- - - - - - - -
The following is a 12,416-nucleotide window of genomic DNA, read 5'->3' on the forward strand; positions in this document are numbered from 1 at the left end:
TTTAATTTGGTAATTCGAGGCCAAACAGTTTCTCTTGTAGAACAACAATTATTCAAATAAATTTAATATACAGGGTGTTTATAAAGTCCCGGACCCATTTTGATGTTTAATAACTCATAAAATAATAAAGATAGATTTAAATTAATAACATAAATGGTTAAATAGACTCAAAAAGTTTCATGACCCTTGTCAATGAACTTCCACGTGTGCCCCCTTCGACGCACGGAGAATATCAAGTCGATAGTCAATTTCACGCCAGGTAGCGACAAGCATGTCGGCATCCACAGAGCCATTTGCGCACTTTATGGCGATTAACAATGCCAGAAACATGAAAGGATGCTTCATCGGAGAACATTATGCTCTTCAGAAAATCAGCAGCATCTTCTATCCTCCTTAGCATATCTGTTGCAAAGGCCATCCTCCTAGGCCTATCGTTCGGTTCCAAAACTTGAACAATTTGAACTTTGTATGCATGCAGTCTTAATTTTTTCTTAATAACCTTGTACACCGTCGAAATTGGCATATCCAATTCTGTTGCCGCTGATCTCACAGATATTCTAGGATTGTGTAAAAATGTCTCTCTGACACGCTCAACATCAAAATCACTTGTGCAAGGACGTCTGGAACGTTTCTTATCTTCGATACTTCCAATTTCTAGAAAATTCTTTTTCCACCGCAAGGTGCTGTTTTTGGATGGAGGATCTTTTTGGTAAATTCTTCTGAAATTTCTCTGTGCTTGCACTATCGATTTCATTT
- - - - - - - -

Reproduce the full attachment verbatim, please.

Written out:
The following is a 12,416-nucleotide window of genomic DNA, read 5'->3' on the forward strand; positions in this document are numbered from 1 at the left end:
TTTAATTTGGTAATTCGAGGCCAAACAGTTTCTCTTGTAGAACAACAATTATTCAAATAAATTTAATATACAGGGTGTTTATAAAGTCCCGGACCCATTTTGATGTTTAATAACTCATAAAATAATAAAGATAGATTTAAATTAATAACATAAATGGTTAAATAGACTCAAAAAGTTTCATGACCCTTGTCAATGAACTTCCACGTGTGCCCCCTTCGACGCACGGAGAATATCAAGTCGATAGTCAATTTCACGCCAGGTAGCGACAAGCATGTCGGCATCCACAGAGCCATTTGCGCACTTTATGGCGATTAACAATGCCAGAAACATGAAAGGATGCTTCATCGGAGAACATTATGCTCTTCAGAAAATCAGCAGCATCTTCTATCCTCCTTAGCATATCTGTTGCAAAGGCCATCCTCCTAGGCCTATCGTTCGGTTCCAAAACTTGAACAATTTGAACTTTGTATGCATGCAGTCTTAATTTTTTCTTAATAACCTTGTACACCGTCGAAATTGGCATATCCAATTCTGTTGCCGCTGATCTCACAGATATTCTAGGATTGTGTAAAAATGTCTCTCTGACACGCTCAACATCAAAATCACTTGTGCAAGGACGTCTGGAACGTTTCTTATCTTCGATACTTCCAATTTCTAGAAAATTCTTTTTCCACCGCAAGGTGCTGTTTTTGGATGGAGGATCTTTTTGGTAAATTCTTCTGAAATTTCTCTGTGCTTGCACTATCGATTTCATTT